Adult-stem-cell-seeded scaffolds have been found to differentiate along the osteoblastic lineage under flow in perfusion bioreactors. This study aimed to investigate the behavior of cells seeded and cultured on scaffolds with different internal architectures under perfusion with static cultures serving as controls. For this, rat mesenchymal stem cells were cultured on poly(l-lactic acid) scaffolds made by solvent casting/particulate leaching or spunbonding. These two methods created geometrically different scaffold architectures, porous foams and nonwoven fibrous meshes. The flow field and the shear stresses within the scaffolds were also characterized in detail with flow simulations based on the lattice Boltzmann method. The porosity (∼85%) and the surface-area-to-solid-volume ratio were approximately equal for both types of scaffolds. High-resolution microcomputed tomography was used to obtain the three-dimensional (3D) internal structure of the scaffolds to be used as the computational domain in the simulations. For both scaffold architectures, flow perfusion cultures demonstrated 4-6 times higher cellularities after 8 days and ∼4 times higher alkaline phosphatase activity for the same culture period. Although scaffold architecture did not appear to create significant differences in average shear or shear stress distributions, the proliferation and differentiation of cells seemed to be affected, especially after 4 days of culturing, where the cellularity in dynamically cultured nonwoven fibers was 3 times higher than the dynamically cultured foams. Dynamically cultured nonwoven fibers also had more than 4 times higher alkaline phosphatase activity than dynamically cultured foams. Interestingly, these differences diminished between dynamically cultured scaffolds after 8 days of culturing.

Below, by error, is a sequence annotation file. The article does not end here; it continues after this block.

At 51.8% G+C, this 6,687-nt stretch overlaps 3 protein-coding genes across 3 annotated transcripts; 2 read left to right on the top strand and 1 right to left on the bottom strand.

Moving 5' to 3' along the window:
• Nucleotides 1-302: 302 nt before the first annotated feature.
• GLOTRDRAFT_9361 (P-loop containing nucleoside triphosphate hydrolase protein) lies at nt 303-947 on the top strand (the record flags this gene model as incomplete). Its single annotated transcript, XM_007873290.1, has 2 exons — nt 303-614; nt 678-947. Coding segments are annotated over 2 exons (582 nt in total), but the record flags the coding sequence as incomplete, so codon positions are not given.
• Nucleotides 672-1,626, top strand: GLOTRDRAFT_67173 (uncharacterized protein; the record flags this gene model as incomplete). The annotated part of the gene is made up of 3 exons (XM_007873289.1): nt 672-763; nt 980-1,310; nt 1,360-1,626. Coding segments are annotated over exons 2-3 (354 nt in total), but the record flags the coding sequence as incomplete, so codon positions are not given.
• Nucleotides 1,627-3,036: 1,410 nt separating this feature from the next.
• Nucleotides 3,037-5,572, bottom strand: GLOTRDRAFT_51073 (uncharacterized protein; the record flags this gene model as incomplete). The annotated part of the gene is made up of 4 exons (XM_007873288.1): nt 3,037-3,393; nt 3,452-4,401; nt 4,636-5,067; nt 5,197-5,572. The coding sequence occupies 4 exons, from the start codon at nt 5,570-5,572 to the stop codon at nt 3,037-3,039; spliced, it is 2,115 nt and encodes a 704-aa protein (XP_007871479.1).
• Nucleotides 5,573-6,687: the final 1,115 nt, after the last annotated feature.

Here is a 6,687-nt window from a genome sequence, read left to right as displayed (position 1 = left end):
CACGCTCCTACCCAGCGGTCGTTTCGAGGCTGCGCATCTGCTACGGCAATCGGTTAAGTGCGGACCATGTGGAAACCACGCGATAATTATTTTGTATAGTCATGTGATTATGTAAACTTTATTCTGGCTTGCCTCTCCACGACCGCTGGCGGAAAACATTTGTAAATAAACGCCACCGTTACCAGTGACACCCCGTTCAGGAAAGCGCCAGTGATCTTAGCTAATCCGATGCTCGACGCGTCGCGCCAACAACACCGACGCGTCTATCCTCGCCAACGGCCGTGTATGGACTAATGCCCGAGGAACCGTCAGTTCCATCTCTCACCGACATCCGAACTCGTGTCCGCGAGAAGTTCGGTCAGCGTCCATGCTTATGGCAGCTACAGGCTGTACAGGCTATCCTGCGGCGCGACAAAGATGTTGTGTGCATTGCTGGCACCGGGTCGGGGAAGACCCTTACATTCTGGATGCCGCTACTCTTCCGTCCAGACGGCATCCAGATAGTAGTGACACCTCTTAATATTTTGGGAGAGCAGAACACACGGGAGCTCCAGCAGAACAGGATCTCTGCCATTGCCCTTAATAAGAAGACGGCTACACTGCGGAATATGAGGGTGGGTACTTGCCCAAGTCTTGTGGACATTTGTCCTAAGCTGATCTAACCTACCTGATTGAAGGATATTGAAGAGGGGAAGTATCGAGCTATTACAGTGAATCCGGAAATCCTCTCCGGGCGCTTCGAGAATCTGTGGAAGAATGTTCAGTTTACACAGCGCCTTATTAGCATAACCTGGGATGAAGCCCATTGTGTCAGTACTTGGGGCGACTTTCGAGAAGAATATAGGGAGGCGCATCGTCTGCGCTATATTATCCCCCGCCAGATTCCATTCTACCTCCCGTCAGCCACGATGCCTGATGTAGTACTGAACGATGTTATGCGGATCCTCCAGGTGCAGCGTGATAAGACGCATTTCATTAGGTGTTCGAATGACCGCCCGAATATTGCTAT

All Science Journal Classification (ASJC) codes
- General Chemistry
- General Chemical Engineering
- Industrial and Manufacturing Engineering